Q Are you keen on ensuring communication lines with local MPs are kept open too?

A Yes, I’ve already met some MPs. They carry our vote in Parliament so if we need changes to our Regulations, we’ve got to go through them and try and get their support. If we have that it makes it a lot easier because they will go and fight the fight with us.

Q What are the key messages you want MPs to hear about policing more generally?

A Funding is the big one. We’ve cut back on buildings, we’ve cut back on police stations, and now we’ve really got to the boots on the streets. If you cut funding you lose police officers. Have our MPs constituencies got issues with crime? Most of them have.

So, we can say ‘well you only have so many police officers available’. When you put it in stark figures then you start opening their eyes. They are then open to taking my questions to Parliament. There will be times when they follow the party line – and with Conservative MPs we may feel we are not getting through the door, except for one or two like Philip Davies, MP for Shipley. But we’ve got to keep trying.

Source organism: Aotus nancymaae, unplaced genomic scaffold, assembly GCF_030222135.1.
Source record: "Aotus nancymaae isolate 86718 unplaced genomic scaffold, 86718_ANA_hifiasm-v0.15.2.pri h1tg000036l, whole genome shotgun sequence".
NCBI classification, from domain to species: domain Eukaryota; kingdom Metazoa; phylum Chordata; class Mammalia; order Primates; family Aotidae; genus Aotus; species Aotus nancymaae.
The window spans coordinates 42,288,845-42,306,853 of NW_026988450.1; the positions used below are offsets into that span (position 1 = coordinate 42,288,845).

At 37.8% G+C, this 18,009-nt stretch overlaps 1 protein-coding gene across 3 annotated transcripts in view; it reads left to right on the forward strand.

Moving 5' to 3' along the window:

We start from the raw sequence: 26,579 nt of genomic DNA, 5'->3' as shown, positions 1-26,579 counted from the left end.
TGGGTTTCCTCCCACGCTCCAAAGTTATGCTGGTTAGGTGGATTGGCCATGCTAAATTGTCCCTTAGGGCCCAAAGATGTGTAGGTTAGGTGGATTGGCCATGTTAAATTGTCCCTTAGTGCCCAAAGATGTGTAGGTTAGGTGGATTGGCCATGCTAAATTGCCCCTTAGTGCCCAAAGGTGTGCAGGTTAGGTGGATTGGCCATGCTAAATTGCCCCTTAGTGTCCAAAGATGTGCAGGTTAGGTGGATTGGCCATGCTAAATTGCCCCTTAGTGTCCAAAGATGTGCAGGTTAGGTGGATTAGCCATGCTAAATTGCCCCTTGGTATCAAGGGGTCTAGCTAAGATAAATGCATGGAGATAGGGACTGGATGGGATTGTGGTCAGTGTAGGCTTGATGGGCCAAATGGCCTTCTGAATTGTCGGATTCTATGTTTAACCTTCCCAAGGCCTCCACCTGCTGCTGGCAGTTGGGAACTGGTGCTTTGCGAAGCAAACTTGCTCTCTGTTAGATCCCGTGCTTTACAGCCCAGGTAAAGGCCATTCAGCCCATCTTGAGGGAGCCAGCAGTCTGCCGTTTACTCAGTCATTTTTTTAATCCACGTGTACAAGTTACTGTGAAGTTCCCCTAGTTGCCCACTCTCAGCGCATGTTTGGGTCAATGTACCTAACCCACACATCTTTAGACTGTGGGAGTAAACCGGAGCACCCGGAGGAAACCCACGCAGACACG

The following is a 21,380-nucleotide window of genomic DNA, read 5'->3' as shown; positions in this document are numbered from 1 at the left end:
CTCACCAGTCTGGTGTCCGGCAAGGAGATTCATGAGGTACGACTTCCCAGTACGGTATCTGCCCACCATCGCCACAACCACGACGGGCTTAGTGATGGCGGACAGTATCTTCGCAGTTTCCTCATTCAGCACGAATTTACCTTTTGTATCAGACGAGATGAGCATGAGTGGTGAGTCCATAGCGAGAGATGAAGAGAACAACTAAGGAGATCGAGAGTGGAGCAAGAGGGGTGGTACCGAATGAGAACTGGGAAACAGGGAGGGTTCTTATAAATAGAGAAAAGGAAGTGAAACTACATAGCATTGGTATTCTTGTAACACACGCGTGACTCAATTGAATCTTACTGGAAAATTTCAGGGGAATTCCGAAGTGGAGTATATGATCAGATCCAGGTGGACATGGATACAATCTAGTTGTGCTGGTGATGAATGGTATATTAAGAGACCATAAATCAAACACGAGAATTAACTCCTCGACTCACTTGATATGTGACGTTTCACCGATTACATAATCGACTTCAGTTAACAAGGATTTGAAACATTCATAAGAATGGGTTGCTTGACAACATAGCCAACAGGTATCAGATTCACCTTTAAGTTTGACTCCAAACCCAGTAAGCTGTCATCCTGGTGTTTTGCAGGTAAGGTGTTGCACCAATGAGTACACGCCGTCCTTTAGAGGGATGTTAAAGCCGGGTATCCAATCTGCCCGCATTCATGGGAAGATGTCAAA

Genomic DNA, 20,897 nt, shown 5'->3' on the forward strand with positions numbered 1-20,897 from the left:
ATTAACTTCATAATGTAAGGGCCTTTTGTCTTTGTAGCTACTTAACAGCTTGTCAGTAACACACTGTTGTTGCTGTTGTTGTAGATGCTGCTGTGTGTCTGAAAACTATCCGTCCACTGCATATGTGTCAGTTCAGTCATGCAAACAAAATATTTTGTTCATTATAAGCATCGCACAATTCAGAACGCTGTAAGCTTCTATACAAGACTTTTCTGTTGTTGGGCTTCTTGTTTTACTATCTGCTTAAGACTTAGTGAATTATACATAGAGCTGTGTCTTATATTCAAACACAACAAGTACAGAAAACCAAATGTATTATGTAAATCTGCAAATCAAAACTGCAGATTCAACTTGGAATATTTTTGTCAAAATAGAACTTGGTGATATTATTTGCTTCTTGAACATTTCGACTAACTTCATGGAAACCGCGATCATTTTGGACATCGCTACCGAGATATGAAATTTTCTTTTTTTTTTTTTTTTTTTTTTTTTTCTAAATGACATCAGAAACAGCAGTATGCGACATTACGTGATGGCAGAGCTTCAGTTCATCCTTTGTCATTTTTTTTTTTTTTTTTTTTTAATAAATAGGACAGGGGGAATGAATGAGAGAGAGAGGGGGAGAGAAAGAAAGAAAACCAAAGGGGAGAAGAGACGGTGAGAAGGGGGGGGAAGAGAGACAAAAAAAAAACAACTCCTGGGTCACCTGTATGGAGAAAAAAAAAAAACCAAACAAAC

Q What is your first message as Chairman to West Yorkshire Police Federation members?

A We will get there, and we are working hard for you. With the National Federation (PFEW) there’s been a lot of infighting, a lot of frankly navel gazing.

We really need to align together for maximum effect. The NHS successfully barters with the Government because they all stick together, yet we’re all separated.

We’ve got the National Police Chiefs’ Council doing its own thing. The Superintendents’ Association are coming online with the Federation, but we haven’t all been heading in the same direction. The challenge is to unite us. We need to always be thinking “is it in the members’ interests and why is it in the members’ interests?” They are the key questions I’ll ask.

Q How are you going to look after the Federation’s Reps?

A It’s about supporting Reps so they can support members. I’ve been out there and have worked silly hours as a Rep with little support.

I have seen others suffering from mental ill health because of how much work they’re taking on. So, our job as the executive or the full-timers here is to support our Fed Reps on the frontline. We will go out and support them, making sure that the work is distributed evenly. Because who looks after those who look after members? That’s the key here.

Date posted: October 11, 2018